A partnership is a team, and the key to teamwork is synergy; the sum is greater than the parts. When two people form a commitment, a metaphorical third party is formed, which needs as much nurturing as does each of the parts separately.

Respect the needs of the individuals in your partnership. Take the time to discover their core values and make sure their values are honored and supported. As relationships change, so do needs. Be observant, ask questions and go out of your way to make sure your partner’s values are fulfilled and you will experience the magic of a value-based relationship.

4. TELL THE TRUTH

It’s easier to confide your deepest upsets and hurts to your hairdresser than it is to the one we most need to communicate with, but without the courage to risk honest communication, there can be no quantum leaps.

Most of us don’t want to make the people we work with or the people we love angry or disappointed. We’re afraid to be rejected or betrayed or foolish. So, we let the little things go. However, not communicating what may appear meaningless has what I call the “Accumulation Effect.” Pressure builds as the little frustrations and hurts accumulate until there is an explosion; anger, withdrawal, depression betrayal. The irony is that whatever finally caused the explosion, is almost never the real reason.

Reasons are stored up from the past, but the argument alone can permanently damage the partnership. All this frustration and unhappiness could have been avoided had there been healthy communication.

Power struggles in a partnership are inevitable. Each person is a separate entity with separate beliefs, values and points of view. Confrontations are an integral part of the dynamics of any meaningful, committed team. This is especially true as a paradigm shifts concerning the evolving roles of men and women in today’s society. Points of view often conflict.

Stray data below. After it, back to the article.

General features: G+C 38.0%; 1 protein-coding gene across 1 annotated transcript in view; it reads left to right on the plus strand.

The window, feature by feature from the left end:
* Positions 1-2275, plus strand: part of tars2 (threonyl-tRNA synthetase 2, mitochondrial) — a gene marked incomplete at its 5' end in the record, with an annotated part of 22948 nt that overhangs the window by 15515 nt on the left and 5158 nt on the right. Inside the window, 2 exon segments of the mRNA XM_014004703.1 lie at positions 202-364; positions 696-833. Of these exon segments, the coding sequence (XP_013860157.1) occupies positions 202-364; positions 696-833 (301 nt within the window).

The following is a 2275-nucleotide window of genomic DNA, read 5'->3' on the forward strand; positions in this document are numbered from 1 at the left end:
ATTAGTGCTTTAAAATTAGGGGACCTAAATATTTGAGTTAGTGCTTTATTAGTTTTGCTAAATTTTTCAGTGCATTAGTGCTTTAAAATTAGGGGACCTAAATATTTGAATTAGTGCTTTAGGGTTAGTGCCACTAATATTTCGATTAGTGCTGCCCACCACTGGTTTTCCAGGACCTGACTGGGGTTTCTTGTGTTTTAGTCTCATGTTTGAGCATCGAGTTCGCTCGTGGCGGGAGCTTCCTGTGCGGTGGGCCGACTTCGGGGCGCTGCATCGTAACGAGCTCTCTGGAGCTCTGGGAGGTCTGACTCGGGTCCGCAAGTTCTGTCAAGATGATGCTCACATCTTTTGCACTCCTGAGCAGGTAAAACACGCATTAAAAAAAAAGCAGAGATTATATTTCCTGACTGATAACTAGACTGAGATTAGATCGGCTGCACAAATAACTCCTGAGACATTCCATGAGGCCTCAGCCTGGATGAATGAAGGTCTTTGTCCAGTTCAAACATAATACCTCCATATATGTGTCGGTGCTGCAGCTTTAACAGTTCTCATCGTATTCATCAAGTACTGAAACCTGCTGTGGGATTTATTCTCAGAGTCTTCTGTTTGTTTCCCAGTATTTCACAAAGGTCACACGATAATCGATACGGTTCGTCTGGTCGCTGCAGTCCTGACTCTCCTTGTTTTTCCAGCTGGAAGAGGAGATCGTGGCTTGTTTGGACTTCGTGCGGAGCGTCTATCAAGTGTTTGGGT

The healthy solution to power struggles is communication; for all partners to express what they want and need and to confront the provocative situation immediately. Negotiation is the solution.

Experience the fear and go for honest communication.

NEVER blame! State what you feel. Never suppress the little things or they will turn into big things.

5. RENEW PARTNERSHIPS ON A CONTINUOUS BASIS

When a partnership is new, everyone spends a great deal of time communicating. We treat potential partners with respect, listening to their problems and sharing solutions. Then something peculiar begins to take place.

As relationships mature, we tend to expect certain behavior. We criticize more; show appreciation less, anger more. We are less patient, and we spend less time listening. We forget what brought us together in the first place. The arrogance of assumption sets in. We believe our partners will be there forever, regardless of what we do or say.

Partnerships take work. Make it a daily practice to think of the goals which brought you together. Treat your partners as best friends. Respect and value that friendship on a consistent basis. A garden must be cultivated to grow. Cultivation of relationships is just as vital to keep partnerships alive and flourishing.

Choose a partnership that is important to you. It could be your marriage, your relationships with your children or your boss, your best friends or your parents.

IMAGINE – right now – what you can do to enhance your partnerships.

“The great marriages are partnerships.
It can’t be a great marriage without being a partnership.”
-Helen Mirren, Actress